External examiner B

The samples of assessed work demonstrate that IR454 and IR468 provide students with a well-structured, rigorous and challenging programme of study. It is clear that the courses allow for a comprehensive understanding to be gained of issues and debates around IPE and the politics of trade respectively.

Moreover, from the dissertations reviewed, it is clear that through the MSc/IPE programme as a whole students are developing the skills needed to originally apply and assess existing knowledge across the field of IPE. A number of the dissertations produced were of an exceptionally high standard, suggesting that students have been effectively supported through the programme to reach their full academic potential.

External examiner C

Programme:
Strengths: MSc IPE takes advantage of a wide range of staff expertise in the IR department but also on other units of the LSE. The diversity of modules and their themes make the programme topical and interesting.

Strength:
The combination of quantitative and qualitative skills taught to students via different modules. This is clearly reflected in final dissertations, many of them demonstrate confidence with case-driven research and quantitative methods.

Teaching:
Strength: the IPE curriculum is very well organised with a clear remain in terms of modules and combination of field and disciplinary expertise.

Weaknesses:
Some of the modules are taught by visiting staff, and it shows. In one case, the reading list and lectures were passed through different generations of replacements teachers, making the final structure less coherent. I believe though that this is being addressed by the Department and teaching staff.

Assessment:
Weaknesses. Exam-only assessment for modules. I see the efficiency argument rebind this, but I wonder if it accommodates the diversity of student skills and talents?

Strength:
Dissertations reflect many research areas, and students are clearly encouraged to develop their critical skills.

Student performance

Weakness:
I found that in an exam-mode the answers of the students are very formalised. They are quite homogeneous following a pre-set formal of key authors and usually, an example or a case study. While this enables the monitoring of average performances, it is too restrictive to accommodate the diverse group of students special interests.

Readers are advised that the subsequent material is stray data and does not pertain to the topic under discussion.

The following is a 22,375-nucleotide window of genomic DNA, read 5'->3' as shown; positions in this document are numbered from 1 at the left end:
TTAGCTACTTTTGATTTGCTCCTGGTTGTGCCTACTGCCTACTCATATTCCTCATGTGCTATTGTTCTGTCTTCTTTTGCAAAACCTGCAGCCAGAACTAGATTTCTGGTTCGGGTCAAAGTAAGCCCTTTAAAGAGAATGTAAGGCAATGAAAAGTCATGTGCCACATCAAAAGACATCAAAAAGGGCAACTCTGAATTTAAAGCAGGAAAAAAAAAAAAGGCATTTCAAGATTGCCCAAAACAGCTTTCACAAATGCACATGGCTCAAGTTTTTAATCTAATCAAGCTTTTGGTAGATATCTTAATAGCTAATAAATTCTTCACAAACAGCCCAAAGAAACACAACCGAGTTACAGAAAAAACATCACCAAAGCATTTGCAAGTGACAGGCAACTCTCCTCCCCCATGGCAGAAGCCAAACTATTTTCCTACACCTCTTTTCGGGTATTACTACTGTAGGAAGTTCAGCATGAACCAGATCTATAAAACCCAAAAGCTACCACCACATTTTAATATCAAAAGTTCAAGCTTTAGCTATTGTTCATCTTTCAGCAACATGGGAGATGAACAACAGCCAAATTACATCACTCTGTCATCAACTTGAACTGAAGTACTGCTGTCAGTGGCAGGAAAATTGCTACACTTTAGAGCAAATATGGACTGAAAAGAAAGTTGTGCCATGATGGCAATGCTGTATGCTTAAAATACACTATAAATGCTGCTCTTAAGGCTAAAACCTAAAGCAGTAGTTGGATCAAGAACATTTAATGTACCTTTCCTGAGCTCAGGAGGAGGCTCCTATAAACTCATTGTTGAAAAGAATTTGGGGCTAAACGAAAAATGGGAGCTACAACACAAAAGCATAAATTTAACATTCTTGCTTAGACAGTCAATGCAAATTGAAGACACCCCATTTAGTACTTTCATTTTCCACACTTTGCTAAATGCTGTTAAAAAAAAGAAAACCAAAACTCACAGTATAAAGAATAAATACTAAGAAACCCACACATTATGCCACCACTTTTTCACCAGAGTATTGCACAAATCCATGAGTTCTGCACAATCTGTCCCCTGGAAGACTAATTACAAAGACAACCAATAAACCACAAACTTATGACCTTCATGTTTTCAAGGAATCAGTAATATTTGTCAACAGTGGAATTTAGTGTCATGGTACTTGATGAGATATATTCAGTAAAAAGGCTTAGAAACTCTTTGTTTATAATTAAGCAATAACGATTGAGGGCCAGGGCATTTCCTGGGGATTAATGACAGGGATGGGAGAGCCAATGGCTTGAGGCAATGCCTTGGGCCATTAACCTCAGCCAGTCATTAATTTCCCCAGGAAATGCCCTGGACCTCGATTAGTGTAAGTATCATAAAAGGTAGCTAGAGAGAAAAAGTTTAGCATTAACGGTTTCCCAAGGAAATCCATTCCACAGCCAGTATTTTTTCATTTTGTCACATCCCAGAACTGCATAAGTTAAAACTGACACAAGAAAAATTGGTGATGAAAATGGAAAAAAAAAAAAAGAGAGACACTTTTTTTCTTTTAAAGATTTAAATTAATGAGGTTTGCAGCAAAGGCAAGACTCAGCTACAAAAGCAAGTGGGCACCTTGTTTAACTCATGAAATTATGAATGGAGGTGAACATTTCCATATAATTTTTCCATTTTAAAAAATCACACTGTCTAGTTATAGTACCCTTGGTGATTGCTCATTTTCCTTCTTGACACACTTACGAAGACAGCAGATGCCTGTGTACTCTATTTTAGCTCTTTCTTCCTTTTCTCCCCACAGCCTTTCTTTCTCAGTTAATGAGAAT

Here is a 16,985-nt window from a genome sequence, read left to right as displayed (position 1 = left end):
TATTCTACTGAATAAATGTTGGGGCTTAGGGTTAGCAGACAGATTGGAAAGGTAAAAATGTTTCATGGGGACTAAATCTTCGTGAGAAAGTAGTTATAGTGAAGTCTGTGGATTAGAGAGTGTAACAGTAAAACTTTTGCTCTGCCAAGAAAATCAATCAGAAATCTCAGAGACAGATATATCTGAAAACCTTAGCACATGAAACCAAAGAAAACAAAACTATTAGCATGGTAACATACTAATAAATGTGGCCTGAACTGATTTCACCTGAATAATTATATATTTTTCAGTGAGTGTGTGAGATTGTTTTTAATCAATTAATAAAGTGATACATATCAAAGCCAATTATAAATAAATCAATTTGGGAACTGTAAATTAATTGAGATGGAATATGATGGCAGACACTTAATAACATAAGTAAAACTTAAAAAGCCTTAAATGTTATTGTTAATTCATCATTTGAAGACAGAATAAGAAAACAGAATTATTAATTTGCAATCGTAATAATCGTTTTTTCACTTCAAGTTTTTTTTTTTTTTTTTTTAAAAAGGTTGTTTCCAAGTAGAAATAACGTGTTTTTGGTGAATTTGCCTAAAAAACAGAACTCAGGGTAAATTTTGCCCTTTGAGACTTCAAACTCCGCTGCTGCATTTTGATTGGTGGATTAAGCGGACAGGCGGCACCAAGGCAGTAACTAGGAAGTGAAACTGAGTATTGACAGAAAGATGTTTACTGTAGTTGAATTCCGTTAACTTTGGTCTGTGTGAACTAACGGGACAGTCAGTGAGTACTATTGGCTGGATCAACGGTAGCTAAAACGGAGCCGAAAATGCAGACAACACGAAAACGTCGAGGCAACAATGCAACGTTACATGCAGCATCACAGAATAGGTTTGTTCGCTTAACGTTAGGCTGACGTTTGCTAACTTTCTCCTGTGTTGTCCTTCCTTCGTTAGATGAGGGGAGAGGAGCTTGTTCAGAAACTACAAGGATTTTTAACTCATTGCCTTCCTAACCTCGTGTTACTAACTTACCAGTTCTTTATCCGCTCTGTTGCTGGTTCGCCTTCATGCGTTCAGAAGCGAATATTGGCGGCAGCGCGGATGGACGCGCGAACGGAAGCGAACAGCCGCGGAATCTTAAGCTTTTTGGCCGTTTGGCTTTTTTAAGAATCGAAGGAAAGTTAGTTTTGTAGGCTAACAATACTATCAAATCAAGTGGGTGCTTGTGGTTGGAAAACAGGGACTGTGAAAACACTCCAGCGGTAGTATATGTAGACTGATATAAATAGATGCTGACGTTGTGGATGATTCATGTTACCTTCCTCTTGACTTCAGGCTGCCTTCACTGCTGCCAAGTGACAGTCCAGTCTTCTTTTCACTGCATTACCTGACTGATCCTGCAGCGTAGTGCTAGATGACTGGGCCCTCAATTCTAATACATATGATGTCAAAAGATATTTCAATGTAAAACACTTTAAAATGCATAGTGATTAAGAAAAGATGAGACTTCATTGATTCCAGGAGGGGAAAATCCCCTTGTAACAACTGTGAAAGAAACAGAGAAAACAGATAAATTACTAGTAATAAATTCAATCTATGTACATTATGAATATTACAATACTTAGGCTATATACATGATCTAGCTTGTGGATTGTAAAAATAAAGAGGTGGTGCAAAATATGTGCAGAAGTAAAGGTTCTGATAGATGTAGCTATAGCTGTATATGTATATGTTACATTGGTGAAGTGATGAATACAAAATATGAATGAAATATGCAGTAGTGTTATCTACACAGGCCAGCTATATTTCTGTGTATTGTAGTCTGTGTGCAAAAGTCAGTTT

Strengths:
May of the dissertation are of high quality, with one in particular being of publishable standard. I believe this shows very good practice of supervisions by staff, and facilities provided by the LSE (databases, resources, library).

Comments from MSc International Political Theory External Examiners on the 2015-2016 session

External examiner A

Both the MSc in International Relations and the MSc in International Relations Theory are very well-run courses, with a premium put on student learning and well-being.

External examiner B

This has been my final year as external examiner for the IR Department at the LSE. As in previous years I have been impressed by the diligent approach faculty have taken to assessment. I have been asked to arbitrate in a small number of cases where internal examiners differed over grades. In each instance I felt these differences were decided fairly and in accordance with the assessment criteria. Faculty are also to be commended for their efforts to consider carefully cases where students' studies have been interrupted or otherwise impacted by mitigating circumstances of various sort. Each exam board I attended paid close attention to these, particularly when an overall degree classification was at stake. In every instance I felt the regulations were applied fairly. This year has also seen the implementation of a new system of moderation in place of the previous double marking approach. In the courses I oversaw, this occurred without any impact on the quality of assessment. I am also satisfied that, moving forward, the new assessment regime offers clear and appropriate guidance for considering borderline or disputed marks, thus guaranteeing that present and future LSE students can expect continuity in the assessment standards to which they are subject.


External examiner C

The range and nature of the questions seemed wholly appropriate: judging by the standard of performance, the quality of teaching is high - the number of merits and distinctions reflect this.  While the number of merits seems high, they reflect an appropriate standard of assessment.